The implementation of text and embedded objects in Mozilla is clever but confusing. Here is a bit of history and an explanation.
Mozilla exposes a document containment hierarchy with text and embedded objects. Sometimes the embedded object is really just another text container with more embedded objects.
However in accessibility hierarchies such as ATK and IAccessible2, text is not exposed in leaf nodes as it is in a W3C DOM. The text is actually exposed via a special text interface in the parent of the text nodes. It is concatenated together with all its sibling text nodes, and embedded objects between the text nodes are exposed as the unicode embedded object character
\xfffc. One reason for this is that there are fewer nodes to pass across process, and that improves performance.
- Text content (ROLE_TEXT) objects are implemented by nsTextAccessible. Their text is actually exposed in their parent
nsHyperTextAccessiblevia nsIAccessibleText. When the hierarchy is finally exposed to ATK they are stripped out. They are in the nsIAccessible hierarchy to make it easy for
nsHyperTextAccessibleto piece its final text representation together. They are kept in IAccessible2 for backward compatibility with MSAA clients that expect text in leaf nodes.
(ROLE_WHITESPACE) objects are implemented by
nsHTMLBRAccessible. They end up getting exposed as
\nin their parent
nsHyperTextAccessible. When the hierarchy is finally exposed to ATK they are stripped out as leaf nodes, but the \n remains in the containing text. They are in the
nsIAccessiblehierarchy to make it easy for
nsHyperTextAccessibleto piece its text representation together.
- Everything else uses whatever
nsAccessible-derived implementation that's appropriate. If it has text siblings, then it gets exposed as the unicode char for an embedded object, which is
\xfffcwithin the parent
nsHyperTextAccessible. In addition,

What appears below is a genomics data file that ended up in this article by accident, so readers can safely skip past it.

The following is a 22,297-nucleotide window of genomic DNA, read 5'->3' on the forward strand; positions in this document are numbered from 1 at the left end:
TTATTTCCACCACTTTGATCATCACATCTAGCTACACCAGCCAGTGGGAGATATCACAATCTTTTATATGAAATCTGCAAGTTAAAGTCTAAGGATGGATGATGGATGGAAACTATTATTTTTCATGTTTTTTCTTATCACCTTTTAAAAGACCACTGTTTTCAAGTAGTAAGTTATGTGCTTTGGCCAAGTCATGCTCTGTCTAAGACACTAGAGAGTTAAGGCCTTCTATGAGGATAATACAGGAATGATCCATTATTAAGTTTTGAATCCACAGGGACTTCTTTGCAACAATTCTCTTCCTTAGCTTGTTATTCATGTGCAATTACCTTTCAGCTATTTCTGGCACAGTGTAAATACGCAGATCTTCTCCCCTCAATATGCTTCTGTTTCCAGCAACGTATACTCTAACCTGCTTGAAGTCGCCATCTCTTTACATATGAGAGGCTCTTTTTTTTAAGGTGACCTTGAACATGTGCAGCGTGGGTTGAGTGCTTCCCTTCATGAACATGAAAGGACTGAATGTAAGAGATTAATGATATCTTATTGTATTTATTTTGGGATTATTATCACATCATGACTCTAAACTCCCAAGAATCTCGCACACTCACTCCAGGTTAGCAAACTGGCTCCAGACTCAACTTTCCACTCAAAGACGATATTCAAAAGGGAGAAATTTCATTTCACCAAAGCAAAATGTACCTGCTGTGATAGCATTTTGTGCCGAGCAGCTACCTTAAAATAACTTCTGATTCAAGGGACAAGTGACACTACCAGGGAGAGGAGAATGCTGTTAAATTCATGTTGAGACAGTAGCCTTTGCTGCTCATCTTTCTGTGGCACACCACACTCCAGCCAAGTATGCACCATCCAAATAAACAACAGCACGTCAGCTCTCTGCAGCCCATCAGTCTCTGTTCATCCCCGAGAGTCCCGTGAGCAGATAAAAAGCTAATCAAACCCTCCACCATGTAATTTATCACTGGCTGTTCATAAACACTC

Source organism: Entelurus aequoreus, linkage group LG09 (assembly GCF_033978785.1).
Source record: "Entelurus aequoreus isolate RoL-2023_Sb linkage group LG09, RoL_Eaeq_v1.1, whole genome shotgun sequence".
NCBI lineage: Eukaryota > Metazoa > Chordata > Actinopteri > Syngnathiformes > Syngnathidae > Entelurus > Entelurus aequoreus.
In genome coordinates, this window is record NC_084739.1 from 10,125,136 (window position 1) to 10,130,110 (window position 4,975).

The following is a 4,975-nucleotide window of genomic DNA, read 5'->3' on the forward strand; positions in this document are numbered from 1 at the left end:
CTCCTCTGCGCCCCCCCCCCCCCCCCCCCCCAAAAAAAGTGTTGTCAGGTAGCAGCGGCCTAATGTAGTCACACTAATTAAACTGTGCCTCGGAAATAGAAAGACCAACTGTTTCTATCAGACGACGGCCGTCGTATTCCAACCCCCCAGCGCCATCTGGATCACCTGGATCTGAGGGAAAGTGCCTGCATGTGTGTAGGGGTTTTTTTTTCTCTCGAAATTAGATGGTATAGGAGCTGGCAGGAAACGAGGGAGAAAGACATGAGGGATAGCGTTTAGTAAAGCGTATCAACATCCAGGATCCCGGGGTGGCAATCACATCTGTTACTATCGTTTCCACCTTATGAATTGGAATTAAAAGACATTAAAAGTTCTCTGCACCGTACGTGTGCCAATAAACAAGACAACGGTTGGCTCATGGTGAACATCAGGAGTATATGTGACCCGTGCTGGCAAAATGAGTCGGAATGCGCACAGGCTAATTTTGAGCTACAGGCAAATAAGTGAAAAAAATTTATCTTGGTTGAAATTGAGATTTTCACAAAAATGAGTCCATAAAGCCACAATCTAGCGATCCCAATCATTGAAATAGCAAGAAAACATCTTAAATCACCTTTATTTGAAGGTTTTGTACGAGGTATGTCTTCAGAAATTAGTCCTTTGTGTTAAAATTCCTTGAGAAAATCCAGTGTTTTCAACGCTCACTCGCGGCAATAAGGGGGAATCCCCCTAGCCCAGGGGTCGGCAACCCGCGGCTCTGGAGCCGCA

nsIAccessibleHyperLinkis implemented on any non-text child inside a container that also has text. This allows AT's to find its position within that text, because the hyperlink interface exposes a start and end index. In fact, the end index will always be 1 larger than the start index, because the object is always represented by a single
\xfffccharacter. If you want to know that something is really a link, check to see if it is ROLE_LINK.
- HTML containers are implemented by
nsHyperTextAccessible. They support the
nsIAccessibleHyperTextis implemented on any container element that has both text and embedded objects for accessible children.
As explained above, anything that is embedded in text implements the Hyperlink interface.
While it is odd to call non-link objects a link, this was a necessary compromise in the newatk design because it is necessary to know where objects exist within their containing text. Previously the hyper link interface was really only for links, but the design could not fully represent an HTML document hierarchy. Keeping the link name of the interface is unfortunate but necessary for backwards compatibility, without introducing superfluous interfaces.
nsIAccessible(internal). When you have an
nsIAccessibleHyperText, you can ask for its links, which is the subset of children from the
nsIAccessiblehierarchy that are not text or whitespace.
ATK: Same as
nsIAccessible, except that text and whitespace leaf nodes are not exposed. The children of any Hypertext object are an exact match to the links it exposes. The implementation doesn't create AtkObjects for a whitespace or text leaf nsIAccessibles. See the ATK uses of IsEmbeddedObject() for more information on how we do this.
IAccessible2: Same as
nsIAccessible. Text and whitespace leaf nodes are exposed, but are redundant with the information in the parent object's
nsIAccessibleText. This is done for backward compatibility with older MSAA clients which didn't have access to a text interface. The children of a Hypertext object are a superset of the links it exposes. The new system makes it easier to show caret positions etc., which will be an improvement in IA2 over MSAA.
Take the following HTML code:
<div>Hello<a href="http://www.mozilla.org/access">My link<img src="image.gif">is cool</a>Bye</div>
This means that we have an exact mirror to the dom, but text lives in the parents instead of in the leaves, which now don't really provide additional useful information. They are only provided under MSAA/IA2 for backward compatibility.
Here are some notes on the classes we use:
nsHyperTextAccessible is for any container that may wrap both text and embedded object:
nsIAccessibleTextis supported if there is potentially any text in the container
nsIAccessibleHyperTextis supported if there is potentially text and embedded objects together in the container.
nsIAccessibleEditableTextis supported if the area is potentially editable. If it's actually editable it will also provide
nsAccessible still represents any node in the tree. If the node is embedded in a parent that is an
nsIAccessibleHyperText, the node will be exposed as an